A Michigan man whose car was involved in a tragic and bizarre accident after he took it in for an oil change has been caught up in a hellish legal nightmare and is being sued under a state law standard holding him liable for the fatality resulting from the actions of a dealership employee who didn’t know how to operate a manual transmission.
Little did Sergio Enrique Diaz-Navarro know that the day in 2020 when he took his red 2019 Wrangler to the Rochester Hills Chrysler Jeep Dodge dealership that it would be a day when he would be caught up in a legal morass that could severely impact his life if the lawsuit is successful.
On March 13, 2020, Diaz-Navarro handed over the keys to his vehicle to have the routine tire rotation and oil change service performed and was waiting in the lobby when the lube technician attempted to operate the vehicle after the completion of the service, Fox News reported.
But the dealership employee, 19-year-old Daniel Thompson was unfamiliar with the stick-shift procedure and the Wrangler “lurched forward,” striking and killing 42-year-old mechanic Jeffrey Hawkins, striking him and pinning him against a cabinet according to court records.
After Thompson lowered the vehicle from the lift and attempted to start it, allowing it to idle to make sure that there were no leaks around the oil filter, the fatal accident occurred.
According to a Fox News report citing court records, “Thompson reached into the vehicle and pressed brake with his right foot, keeping his other foot on the floor,” the plaintiff summary reads. “He pressed the start button. When the vehicle did not start, he took his foot off the brake and depressed the clutch pedal. He again hit the start button. This time the Jeep started. He removed his foot from the clutch, still standing outside the vehicle. The vehicle lurched forward.”
Hawkins was subsequently crushed by the vehicle, and the father of four died as a result of his injuries.
Diaz-Navarro and Thompson were both sued by the victim’s family because of a Michigan legal standard, the dealership can’t be sued.
Fox News Detroit discussed the case with David Femminineo, the attorney for Hawkins’ estate who told the outlet “that Thompson did not know how to drive the vehicle’s manual transmission and did not have a license. The attorney also said the dealership cannot be sued because of a legal standard preventing an employee from suing their boss for negligence, which, in this case, would be the hiring of someone who should not have been driving.”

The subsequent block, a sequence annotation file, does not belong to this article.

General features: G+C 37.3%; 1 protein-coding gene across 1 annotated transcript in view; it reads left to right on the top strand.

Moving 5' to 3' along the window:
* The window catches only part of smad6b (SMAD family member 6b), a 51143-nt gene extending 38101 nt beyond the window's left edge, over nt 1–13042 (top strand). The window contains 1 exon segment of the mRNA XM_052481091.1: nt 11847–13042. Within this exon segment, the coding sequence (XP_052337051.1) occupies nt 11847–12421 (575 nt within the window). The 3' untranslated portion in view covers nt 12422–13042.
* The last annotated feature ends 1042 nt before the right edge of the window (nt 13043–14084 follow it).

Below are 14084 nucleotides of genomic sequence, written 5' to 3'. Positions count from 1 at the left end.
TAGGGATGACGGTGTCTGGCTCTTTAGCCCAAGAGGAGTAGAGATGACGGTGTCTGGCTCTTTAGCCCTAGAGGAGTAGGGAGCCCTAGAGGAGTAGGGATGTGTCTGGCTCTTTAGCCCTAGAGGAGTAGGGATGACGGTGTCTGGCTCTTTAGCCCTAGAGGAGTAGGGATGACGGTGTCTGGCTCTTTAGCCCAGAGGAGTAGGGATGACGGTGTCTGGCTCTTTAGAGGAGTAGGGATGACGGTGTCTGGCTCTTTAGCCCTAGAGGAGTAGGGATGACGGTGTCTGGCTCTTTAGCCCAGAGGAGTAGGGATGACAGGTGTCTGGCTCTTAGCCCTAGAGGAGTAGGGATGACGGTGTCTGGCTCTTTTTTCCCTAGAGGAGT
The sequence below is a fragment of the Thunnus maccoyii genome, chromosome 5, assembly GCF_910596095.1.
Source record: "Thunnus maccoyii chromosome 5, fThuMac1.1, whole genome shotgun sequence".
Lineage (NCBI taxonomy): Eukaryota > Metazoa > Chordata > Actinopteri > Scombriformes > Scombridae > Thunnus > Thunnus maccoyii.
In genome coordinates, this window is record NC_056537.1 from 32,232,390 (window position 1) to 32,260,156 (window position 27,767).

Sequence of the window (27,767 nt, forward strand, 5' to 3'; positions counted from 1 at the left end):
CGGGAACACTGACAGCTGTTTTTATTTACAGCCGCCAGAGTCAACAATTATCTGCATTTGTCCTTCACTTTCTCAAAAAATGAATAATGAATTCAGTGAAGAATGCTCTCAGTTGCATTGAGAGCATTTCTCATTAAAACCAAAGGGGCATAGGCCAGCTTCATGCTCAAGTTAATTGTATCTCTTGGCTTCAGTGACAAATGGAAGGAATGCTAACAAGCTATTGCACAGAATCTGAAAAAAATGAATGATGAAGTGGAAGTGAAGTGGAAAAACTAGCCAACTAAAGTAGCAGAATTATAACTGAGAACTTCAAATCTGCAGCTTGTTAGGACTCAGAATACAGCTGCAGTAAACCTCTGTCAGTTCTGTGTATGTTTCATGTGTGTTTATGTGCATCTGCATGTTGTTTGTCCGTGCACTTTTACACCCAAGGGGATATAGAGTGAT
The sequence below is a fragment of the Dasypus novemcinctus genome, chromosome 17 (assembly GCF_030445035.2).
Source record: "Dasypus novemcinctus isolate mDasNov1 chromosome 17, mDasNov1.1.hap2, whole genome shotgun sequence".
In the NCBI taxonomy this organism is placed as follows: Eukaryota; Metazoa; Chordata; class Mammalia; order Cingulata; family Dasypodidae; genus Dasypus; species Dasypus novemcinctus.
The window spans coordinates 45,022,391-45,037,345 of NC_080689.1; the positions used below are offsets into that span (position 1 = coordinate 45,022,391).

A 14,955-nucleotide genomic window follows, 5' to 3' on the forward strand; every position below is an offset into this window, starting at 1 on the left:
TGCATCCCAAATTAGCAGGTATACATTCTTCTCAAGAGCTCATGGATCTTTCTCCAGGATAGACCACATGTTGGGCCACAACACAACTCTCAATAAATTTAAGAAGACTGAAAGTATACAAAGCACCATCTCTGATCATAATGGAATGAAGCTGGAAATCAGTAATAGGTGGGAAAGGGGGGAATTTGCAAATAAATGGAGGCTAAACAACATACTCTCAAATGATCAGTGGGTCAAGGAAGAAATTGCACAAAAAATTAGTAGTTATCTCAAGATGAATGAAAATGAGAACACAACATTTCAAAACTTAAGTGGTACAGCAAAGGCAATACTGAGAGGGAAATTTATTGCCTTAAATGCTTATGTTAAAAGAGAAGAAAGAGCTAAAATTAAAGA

(Video: YouTube/FOX 2 Detroit)
It’s a complicated situation due to state law as Fox 2 explains, “In Michigan, an injured coworker cannot sue the boss because of the boss’ negligence,” according to the outlet’s Charlie Langton. “In this case, the boss is negligent because they hired someone who didn’t know how to drive a stick and didn’t even have a driver’s license.”
“So even though the boss was negligent in hiring someone who shouldn’t have been driving, the victim’s family cannot hold the boss responsible,” Fox 2 reports, “Instead, the remedy for the victim’s family is to seek out worker’s compensation, which they have.”
“Under worker’s compensation, Hawkins’ family will receive wages and medical based on his dependents and how much he made at the time of his death,” the outlet reported. “However, there are multiple wrinkles here. Because Hawkins’ death involved a car, there is a statute known as the owner’s liability statute that means the owner of the car is legally responsible.”
“If the owner gave permission to the driver to drive the car, the owner is negligent. When the Jeep driver gave his keys over to the employee who was driving, he gave permission to the employee to drive the car. This makes the owner legally responsible and is automatically liable for the driver’s negligence,” according to Fox 2.
“According to a summary filed in court on March 1, the court has ordered the Rochester Hills Chrysler Jeep Dodge dealership, where the incident occurred, to indemnify Diaz-Navarro if he is found liable of negligence,” Fox News reported.
“So in reality, the owner is going to be held responsible, but the dealership’s insurance company is paying,” Femminineo said, according to the Kansas City Star, adding that it is hopeful that the verdict will bring an award in excess of $15 million.
Diaz-Navarro who wanted an oil change only to find himself caught up in Michigan’s legal spider web plans to fight the case when it comes to trial later this month, his attorney told Fox 2.
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